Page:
Disgraced former Bakersfield Police Department Detective Patrick Mara could be sentenced to between roughly 21 and 27 years in prison on Monday if a federal court judge in Fresno follows the recommendation of the U.S. Attorney’s Office.

But sending the former cop that far down the river doesn’t seem likely if the experience of Mara’s former police partner, Damacio Diaz, is any indication.

Diaz, 44, was sentenced to five years in federal prison earlier this month despite a sentencing recommendation from the U.S. attorney of roughly 17 to 22 years.

Will Mara, who didn’t come clean as early as Diaz, receive the same consideration as his former partner, whose sentence Kern County District Attorney Lisa Green last week characterized as “extremely lenient?” Or will an example be made of the younger of the two detectives?

As with Diaz, Mara’s fate lies ultimately in the hands of U.S. District Court Judge Lawrence O’Neill, who has broad discretion.

According to a sentencing memorandum filed Monday in U.S. District Court, the federal prosecutor’s office argued for a term of 262-327 months for Mara — roughly 21 to 27 years — even more time than was recommended for Diaz

Mara pleaded guilty as part of a plea agreement in June to conspiracy to distribute and possess with intent to distribute methamphetamine.

Also similar to Diaz’s case, federal probation officials recommend an 82-month “variance,” or reduction in Mara’s sentence based on the defendant’s "positive service as a police officer” prior to his involvement in stealing and selling narcotics, “family support and family responsibilities, which include two children,” and “no prior criminal record.”

The U.S. Probation Office recommended Mara be sentenced to 180 months, or 15 years. But federal prosecutors argued in the memorandum against any variance, citing “defendant’s significant and serious breach of the public trust and his betrayal of the honest, hard-working officers who protect the Bakersfield community, and communities nationwide, on a daily basis.”

Mara admitted in his plea agreement that he conspired with Diaz to use their positions as police officers to steal narcotics from drug dealers and sell them through a third party for their own personal gain.

In a letter Diaz sent to the BPD in August — essentially a summary of BPD policy violations the fired cop says he and Mara were involved in — Diaz described the process of stealing drugs from the police property room and replacing it with a lookalike substance.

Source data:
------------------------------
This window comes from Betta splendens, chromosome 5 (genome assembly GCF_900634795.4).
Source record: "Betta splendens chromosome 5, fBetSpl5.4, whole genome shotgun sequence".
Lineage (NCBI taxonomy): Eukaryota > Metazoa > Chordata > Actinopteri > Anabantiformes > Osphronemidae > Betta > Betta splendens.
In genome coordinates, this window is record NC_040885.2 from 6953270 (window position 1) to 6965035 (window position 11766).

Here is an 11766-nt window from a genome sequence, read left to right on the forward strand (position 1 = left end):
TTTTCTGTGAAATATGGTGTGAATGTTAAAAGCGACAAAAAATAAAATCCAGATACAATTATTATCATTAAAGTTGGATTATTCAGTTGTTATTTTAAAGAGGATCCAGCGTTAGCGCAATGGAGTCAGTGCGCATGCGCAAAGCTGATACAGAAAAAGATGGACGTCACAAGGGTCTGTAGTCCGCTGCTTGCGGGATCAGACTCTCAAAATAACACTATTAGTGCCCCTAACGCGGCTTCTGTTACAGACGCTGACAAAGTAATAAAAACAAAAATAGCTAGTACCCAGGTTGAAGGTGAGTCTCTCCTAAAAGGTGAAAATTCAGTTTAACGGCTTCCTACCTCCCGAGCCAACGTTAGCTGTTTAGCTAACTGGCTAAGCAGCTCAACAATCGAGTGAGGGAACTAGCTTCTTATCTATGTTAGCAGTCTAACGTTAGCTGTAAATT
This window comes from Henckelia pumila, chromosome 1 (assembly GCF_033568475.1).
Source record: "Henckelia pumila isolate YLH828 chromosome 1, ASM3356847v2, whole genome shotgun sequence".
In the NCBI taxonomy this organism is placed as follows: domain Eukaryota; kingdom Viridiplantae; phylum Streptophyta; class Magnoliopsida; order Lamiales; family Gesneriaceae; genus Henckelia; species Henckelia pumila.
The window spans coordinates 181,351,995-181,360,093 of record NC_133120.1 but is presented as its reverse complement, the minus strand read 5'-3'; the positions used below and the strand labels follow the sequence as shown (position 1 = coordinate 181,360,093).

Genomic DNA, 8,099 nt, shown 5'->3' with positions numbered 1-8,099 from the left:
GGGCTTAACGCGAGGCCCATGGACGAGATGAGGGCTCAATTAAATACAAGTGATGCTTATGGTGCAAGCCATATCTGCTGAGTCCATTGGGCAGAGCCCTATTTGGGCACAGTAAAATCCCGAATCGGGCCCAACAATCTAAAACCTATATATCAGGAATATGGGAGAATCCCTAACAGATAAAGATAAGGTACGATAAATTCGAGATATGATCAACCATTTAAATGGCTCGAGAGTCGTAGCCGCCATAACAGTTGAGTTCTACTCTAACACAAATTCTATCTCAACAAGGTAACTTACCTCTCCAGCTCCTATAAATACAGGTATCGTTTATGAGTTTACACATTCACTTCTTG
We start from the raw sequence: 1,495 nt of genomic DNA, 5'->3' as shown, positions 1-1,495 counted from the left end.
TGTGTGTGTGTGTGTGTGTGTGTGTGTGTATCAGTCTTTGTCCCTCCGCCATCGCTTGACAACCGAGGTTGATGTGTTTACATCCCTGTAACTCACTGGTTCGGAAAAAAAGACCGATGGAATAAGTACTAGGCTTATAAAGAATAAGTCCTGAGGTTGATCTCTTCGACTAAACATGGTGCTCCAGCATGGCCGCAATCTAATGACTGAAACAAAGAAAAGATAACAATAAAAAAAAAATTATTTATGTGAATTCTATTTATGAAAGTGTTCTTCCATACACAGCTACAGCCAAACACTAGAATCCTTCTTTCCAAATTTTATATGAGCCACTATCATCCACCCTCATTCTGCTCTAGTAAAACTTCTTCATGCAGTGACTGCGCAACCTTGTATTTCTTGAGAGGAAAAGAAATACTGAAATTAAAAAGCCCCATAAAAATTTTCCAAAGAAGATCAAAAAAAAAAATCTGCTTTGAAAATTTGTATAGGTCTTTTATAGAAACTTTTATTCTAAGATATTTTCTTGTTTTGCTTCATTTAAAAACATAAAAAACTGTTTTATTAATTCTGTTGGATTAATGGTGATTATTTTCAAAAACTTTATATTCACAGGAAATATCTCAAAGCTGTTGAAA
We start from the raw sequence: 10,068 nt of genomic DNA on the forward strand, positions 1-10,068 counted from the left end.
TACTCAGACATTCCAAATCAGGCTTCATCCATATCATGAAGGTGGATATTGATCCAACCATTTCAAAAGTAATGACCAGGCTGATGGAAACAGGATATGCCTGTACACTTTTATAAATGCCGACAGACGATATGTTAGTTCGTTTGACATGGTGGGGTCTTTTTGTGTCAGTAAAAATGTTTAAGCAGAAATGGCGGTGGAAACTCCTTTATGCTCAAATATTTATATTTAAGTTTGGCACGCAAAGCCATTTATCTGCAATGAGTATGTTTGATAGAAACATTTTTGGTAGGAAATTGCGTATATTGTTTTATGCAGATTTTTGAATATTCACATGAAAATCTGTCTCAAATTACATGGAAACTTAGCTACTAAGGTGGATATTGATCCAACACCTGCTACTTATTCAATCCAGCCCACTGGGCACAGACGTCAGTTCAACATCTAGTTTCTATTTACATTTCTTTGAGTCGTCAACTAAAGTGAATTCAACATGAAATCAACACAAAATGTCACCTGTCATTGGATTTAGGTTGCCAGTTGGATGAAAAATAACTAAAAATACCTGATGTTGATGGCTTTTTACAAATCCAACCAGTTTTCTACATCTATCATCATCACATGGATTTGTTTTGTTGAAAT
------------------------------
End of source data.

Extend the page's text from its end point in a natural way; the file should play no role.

"The FBI’s investigation has revealed that this third party was defendant’s acquaintance and that this third party further distributed this methamphetamine into the community,” the factual basis for Mara’s plea agreement states. “In his plea agreement, defendant admitted that he and Diaz stole approximately 20 pounds of actual methamphetamine that should have been booked into evidence.”

The evidence also shows that the rogue cops enlisted the help of BPD patrol officers to pull over vehicles the pair believed — through information from confidential sources — carried methamphetamine.

The officers would stop the vehicles and uncover large quantities of methamphetamine, but Mara and Diaz would instruct the officers to book only a fraction of the meth. The two detectives would then take possession of the remaining narcotics.

“Notably, no criminal complaint was filed and the arrested individuals were released,” the court file states.

What it doesn’t state is to what degree the patrol officers were either complicit or clueless regarding the activities of the rogue detectives and the ultimate destination of the meth.

According to Assistant U.S. Attorney Brian Delaney, no officers other than Diaz and Mara will face federal criminal charges.

A big question likely to be answered on Monday is whether Judge O’Neill will again undercut the recommendation of federal prosecutors and hand down a much shorter sentence to Mara.

Will Judge O’Neill give weight to Diaz’s story, who stated that Mara “became one of my closest friends and later also became my worst nightmare”?

Diaz described Mara as “very charismatic, charming and savvy,” and essentially blamed the younger man for seducing him into a world of drugs, cash and betrayal.

Was Diaz simply trying to deflect responsibility? Was he the charismatic mastermind?

We may never know.

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